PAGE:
Canberra's failed A-League licence bid in 2018, like so many things in life, can be summed up with a punchy Simspons quote.
As her gravely ill Grandpa lays in hospital, Lisa Simpson asks Dr Hibbert:
"I thought you located another kidney for Grandpa?" to which the forever chortling doc replies:
"Larry Hagman took it. He's got five of them now...and three hearts."
Football Federation Australia's decision in late 2018 to once again overlook the capital as an expansion option felt like a much heftier gut punch than the rejection earlier in the decade.
The bid, led by Michael Caggiano, had everything - a ready-made stadium, a huge junior participation foundation, and a city salivating at the prospect of welcoming another national sporting team.
Yet the FFA decided instead to fatten up Australia's two heaving metropolitan areas tacking on another team in Melbourne, and one more in Sydney. For the second time since the league's inception, Sydney and Melbourne were given another club.
Granted, the initial decisions in 2009 to bring in the Melbourne Heart, and then three years later to admit the Western Sydney Wanderers were correct.
A-League momentum collected from the Socceroos' dream run at the 2006 World Cup was rapidly evaporating, and injecting a Melbourne and then Sydney derby into the competition's fabric provided a much-needed boost for crowds and interest.
When the FFA's chance came two years ago to tap into a market starved of a national men's soccer team for almost 20 years, it failed to take the opportunity.
But the universe works in mysterious ways, and as luck would have it, there might well be a backdoor into the A-League for Canberra.
Central Coast owner Mike Charlesworth has decided to sell his Mariners, reportedly for just $4m. It's a development Caggiano and his bid team have observed with significant interest.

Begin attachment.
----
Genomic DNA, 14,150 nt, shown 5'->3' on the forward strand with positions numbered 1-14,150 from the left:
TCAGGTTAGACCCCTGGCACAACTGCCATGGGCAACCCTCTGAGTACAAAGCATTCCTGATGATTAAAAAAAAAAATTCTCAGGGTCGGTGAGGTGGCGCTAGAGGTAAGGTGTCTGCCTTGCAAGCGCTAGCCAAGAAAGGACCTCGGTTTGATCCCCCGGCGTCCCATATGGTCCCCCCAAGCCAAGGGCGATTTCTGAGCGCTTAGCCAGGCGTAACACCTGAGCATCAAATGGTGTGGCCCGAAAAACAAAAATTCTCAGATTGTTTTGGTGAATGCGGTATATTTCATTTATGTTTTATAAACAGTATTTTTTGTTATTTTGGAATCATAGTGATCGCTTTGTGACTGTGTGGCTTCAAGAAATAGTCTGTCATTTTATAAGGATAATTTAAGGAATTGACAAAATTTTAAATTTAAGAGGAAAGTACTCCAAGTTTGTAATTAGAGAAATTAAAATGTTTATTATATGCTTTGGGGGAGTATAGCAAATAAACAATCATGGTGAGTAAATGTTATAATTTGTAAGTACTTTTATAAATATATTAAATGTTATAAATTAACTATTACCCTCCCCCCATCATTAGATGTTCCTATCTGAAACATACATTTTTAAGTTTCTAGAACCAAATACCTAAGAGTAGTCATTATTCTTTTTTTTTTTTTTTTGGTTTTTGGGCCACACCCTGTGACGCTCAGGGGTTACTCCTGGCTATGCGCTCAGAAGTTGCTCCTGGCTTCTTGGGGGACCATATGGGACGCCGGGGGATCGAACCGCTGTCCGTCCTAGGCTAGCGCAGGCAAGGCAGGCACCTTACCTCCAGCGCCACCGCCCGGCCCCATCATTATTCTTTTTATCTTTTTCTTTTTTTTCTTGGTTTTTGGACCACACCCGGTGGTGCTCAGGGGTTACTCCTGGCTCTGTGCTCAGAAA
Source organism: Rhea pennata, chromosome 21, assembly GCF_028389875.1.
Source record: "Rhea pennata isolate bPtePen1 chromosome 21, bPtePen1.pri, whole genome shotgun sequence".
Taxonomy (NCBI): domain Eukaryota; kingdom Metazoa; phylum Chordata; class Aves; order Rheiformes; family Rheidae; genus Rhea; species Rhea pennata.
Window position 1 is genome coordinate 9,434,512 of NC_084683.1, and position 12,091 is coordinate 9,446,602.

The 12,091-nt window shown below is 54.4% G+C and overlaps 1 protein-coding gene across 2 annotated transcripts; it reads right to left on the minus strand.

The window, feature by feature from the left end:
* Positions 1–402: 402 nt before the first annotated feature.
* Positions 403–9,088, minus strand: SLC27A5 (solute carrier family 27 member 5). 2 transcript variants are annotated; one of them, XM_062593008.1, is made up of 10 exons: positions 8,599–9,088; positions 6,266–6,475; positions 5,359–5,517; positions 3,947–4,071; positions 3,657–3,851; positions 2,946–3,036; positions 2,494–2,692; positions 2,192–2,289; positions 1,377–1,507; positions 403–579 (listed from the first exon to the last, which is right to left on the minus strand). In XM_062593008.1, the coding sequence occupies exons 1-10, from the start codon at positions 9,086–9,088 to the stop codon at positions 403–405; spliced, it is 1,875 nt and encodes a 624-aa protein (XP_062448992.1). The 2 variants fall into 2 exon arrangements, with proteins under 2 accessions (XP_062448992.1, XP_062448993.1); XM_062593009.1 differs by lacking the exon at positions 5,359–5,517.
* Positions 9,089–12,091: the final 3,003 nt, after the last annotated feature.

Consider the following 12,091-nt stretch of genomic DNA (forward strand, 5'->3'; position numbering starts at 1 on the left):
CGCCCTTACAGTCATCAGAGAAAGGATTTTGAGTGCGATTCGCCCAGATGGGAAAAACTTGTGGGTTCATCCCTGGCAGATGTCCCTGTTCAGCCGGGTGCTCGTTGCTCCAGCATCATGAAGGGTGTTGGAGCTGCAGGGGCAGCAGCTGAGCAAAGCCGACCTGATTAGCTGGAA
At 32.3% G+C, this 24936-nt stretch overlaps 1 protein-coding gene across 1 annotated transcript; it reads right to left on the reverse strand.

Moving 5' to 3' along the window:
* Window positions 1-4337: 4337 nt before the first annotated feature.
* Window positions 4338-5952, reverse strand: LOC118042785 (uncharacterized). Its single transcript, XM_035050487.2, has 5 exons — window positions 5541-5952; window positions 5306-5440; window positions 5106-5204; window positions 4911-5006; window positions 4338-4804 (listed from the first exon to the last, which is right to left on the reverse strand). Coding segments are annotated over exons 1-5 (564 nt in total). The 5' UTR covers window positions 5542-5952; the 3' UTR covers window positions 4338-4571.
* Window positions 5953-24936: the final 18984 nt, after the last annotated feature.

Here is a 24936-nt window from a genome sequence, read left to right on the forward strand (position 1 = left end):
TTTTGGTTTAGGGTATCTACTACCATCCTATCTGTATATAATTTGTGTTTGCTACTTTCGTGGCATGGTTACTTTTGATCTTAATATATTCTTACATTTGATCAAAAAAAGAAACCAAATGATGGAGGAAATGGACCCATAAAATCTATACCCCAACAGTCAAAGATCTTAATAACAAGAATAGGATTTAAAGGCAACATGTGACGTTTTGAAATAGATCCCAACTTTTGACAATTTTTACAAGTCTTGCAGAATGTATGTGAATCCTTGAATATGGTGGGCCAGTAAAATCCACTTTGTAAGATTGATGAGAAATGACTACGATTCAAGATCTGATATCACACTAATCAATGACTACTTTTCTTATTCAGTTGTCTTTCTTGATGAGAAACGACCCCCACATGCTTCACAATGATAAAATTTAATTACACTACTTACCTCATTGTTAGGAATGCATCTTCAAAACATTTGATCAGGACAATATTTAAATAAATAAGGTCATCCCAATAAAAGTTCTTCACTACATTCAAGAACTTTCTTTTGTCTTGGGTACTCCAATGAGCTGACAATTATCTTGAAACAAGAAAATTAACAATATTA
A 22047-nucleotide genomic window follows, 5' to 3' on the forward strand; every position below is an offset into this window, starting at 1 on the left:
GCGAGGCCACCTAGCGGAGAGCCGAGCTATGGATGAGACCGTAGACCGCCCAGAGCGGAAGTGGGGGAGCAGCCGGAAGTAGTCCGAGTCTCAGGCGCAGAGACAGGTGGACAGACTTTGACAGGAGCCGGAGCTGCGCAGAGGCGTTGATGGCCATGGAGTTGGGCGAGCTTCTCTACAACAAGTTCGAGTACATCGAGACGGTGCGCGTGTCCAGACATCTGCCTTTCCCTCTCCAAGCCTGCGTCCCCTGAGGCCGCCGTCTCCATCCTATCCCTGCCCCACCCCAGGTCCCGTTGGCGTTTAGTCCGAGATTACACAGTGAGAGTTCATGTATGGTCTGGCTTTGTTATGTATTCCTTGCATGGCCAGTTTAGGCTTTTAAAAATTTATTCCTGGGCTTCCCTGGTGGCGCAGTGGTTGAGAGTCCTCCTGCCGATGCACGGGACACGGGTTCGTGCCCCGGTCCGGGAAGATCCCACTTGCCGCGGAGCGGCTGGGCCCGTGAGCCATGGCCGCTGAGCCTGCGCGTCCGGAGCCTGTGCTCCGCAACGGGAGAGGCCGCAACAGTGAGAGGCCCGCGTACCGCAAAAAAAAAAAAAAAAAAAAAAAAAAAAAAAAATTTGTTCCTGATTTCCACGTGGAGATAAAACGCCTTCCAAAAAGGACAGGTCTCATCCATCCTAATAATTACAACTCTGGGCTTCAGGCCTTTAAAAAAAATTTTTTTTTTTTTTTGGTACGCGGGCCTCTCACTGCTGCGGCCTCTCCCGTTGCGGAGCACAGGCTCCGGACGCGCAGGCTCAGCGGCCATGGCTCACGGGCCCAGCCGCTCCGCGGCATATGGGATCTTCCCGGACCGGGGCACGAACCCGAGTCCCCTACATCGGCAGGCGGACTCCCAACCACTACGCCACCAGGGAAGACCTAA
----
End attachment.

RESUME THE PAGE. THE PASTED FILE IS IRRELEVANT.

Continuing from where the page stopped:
Since being rebuked by the FFA they have waited patiently for another chance, unlike certain bids that were overlooked last time such as Southern Expansion - chaired by former Premier Morris Iemma and led by ex Football NSW board member Chris Gardiner.
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The Southern Expansion bid which covered St George, Sutherland and Wollongong disbanded following their rejection, and several of its key players have since thrown their support behind Canberra's A-League licence push.
Iemma and Gardiner both suggested this week that the ACT Government should buy the Central Coast licence, move the team to Canberra, wait for the next broadcast deal to go through (increasing the value of the licence) and then on sell the team for a tidy profit.
"The ACT Government does not purchase sporting teams," a spokesperson said when presented with the idea.
"Our focus at this time is supporting Canberrans through the COVID-19 pandemic."
And fair enough too...these are worrying, unprecedented times and the health of all Canberrans is much more important than purchasing a sporting team.
But an A-League team would be supported by the government, which had previously pledged to kick in $1.2m worth of funding per season.
Perhaps the last piece of the puzzle would be a home for a Canberra team.
No immediate timeline has been set on building a proposed new stadium in Canberra be that on the site of Civic Pool, or at Exhibition Park.
Manuka Oval remains a short-to-medium term possibility, while an A-League team could well be the catalyst for the upgrade Queanbeyan's Seiffert Oval has been crying out for.
Canberra is ready. To steal a brilliant phrase from Gough Whitlam's successful 1972 election campaign - It's time.